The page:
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Overview:  Thursday, January 23, 2003 (next release 2:00 p.m. on January 30)

Spot prices have surged upward since Wednesday, January 15, particularly in the Northeast where prices increased by more than a dollar each of the past 3 days.  At the Henry Hub, the average spot price rose 46 cents during this holiday-shortened period, reaching $5.68 per MMBtu on Wednesday, January 22 as bitterly cold weather continued to blanket the nation east of the Rocky Mountains.  Futures prices also increased for the week.  The settlement price of the NYMEX futures contract for February delivery rose nearly a quarter, ending yesterday’s (January 22) trading at $5.673 per MMBtu.  The effects of the continuing unusually cold temperatures also showed up in storage activity during the week ended Friday, January 17, as implied net injections were 210 Bcf, leaving storage inventories at 1,985 Bcf, which is 3.7 percent below the 5-year average.  The spot price for West Texas Intermediate (WTI) crude oil has increased $1.09 per barrel since last Wednesday, ending trading yesterday at $34.32 or $5.92 per MMBtu.




With the exception of Tuesday’s (January 21) trading session coming out of the 3-day Martin Luther King, Jr. holiday weekend, spot prices rose robustly at most market locations with double-digit increases on the other 3 trading days of the period.  Spot prices were reacting to the intensely cold temperatures that continued into a second week virtually throughout the nation east of the Rockies, keeping demand very strong.   In high gas-consuming areas of the Midwest, Northeast, and Central regions, daily average high temperatures have been consistently below freezing since last Wednesday.  Daily average temperatures during this period have been further below normal in the Northeast than in any other region, by up to 17 degrees. The average price for Northeast market locations increased $7.13 per MMBtu from Wednesday, January 15 to Wednesday, January 22.  The Midwest showed the next largest average increase at $0.88 per MMBtu to an average of $5.80.  Elsewhere price increases were not as large:  the Henry Hub increased 46 cents to $5.68 per MMBtu; and the Southern California Border Average price rose 40 cents, to $5.06 per MMBtu.  As of yesterday, average spot prices were generally in the $5-$6 range, except in the Northeast, Florida, and the Rockies.  While prices in the Northeast and Florida exceeded $6 per MMBtu, prices at most locations in the Rockies were around $3.50 per MMBtu.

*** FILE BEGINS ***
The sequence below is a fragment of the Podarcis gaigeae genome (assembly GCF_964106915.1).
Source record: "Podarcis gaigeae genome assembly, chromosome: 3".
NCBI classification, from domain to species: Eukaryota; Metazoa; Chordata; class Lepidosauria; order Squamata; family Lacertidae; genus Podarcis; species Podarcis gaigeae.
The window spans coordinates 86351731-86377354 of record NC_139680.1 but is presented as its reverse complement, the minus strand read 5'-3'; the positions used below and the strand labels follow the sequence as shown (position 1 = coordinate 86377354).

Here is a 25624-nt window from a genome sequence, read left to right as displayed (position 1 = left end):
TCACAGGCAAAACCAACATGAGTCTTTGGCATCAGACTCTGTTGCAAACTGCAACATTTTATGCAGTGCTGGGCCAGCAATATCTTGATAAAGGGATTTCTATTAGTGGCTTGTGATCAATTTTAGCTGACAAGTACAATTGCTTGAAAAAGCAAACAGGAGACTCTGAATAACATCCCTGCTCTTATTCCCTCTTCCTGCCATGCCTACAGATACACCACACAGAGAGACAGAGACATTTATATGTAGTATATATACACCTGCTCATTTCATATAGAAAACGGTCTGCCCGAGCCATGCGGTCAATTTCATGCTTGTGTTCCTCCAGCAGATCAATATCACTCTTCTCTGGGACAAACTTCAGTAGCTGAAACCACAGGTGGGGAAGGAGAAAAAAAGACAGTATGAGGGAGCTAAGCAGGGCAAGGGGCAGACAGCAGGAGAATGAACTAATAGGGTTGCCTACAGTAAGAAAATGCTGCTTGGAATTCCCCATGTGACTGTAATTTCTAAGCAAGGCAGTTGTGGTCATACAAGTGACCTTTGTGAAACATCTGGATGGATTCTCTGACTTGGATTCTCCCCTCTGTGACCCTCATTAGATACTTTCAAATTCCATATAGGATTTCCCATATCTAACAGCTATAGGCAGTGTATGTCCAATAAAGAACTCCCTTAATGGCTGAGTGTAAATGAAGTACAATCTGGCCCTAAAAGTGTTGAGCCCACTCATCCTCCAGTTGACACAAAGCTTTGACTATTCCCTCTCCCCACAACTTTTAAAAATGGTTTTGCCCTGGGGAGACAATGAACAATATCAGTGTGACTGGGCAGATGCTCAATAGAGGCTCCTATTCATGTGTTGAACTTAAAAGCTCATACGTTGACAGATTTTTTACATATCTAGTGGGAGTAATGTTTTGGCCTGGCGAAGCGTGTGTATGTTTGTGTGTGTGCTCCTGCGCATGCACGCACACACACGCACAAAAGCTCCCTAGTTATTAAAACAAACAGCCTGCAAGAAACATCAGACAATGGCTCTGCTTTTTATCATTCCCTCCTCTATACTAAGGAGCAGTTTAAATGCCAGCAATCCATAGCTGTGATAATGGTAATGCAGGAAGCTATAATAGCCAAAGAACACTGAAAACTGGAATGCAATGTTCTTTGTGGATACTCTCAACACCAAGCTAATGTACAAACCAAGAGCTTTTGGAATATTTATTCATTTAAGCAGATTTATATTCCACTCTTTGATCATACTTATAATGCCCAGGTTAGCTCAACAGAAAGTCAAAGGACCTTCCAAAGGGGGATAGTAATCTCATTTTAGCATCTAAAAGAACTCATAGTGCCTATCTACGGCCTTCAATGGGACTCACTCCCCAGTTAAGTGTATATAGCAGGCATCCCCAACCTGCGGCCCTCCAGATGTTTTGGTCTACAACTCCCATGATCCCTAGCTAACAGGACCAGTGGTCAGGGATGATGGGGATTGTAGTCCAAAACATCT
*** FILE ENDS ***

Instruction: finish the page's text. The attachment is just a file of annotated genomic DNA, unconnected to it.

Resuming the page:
On the NYMEX, futures prices fluctuated in the past week, although prices settled yesterday higher than last week.  The market’s two-day downward trend on Friday and Tuesday seemed to have been influenced by longer-range weather forecasts calling for moderating temperatures after the end of January.  Price increases resumed yesterday, as a new mass of polar air began streaming in from Canada to reinforce the current cold snap.  The settlement price of the near-month contract (for February delivery) rose $0.243 per MMBtu since last Wednesday to settle yesterday at $5.673.  The contract for March delivery gained $0.253, settling yesterday at $5.608 per MMBtu.  Contracts for delivery during the upcoming storage refill months (April-October) had gains ranging from a little over 8 cents to nearly 17 cents per MMBtu.  As of yesterday, the lowest-priced gas during the refill season was for October delivery, at $4.895 per MMBtu. 

Spot Prices ($ per MMBtu)











Henry Hub






New York












Cal. Comp. Avg,*






Futures ($/MMBtu)






Feb delivery






Mar delivery






*Avg. of NGI's reported avg. prices for:  Malin, PG&E citygate,

and Southern California Border Avg.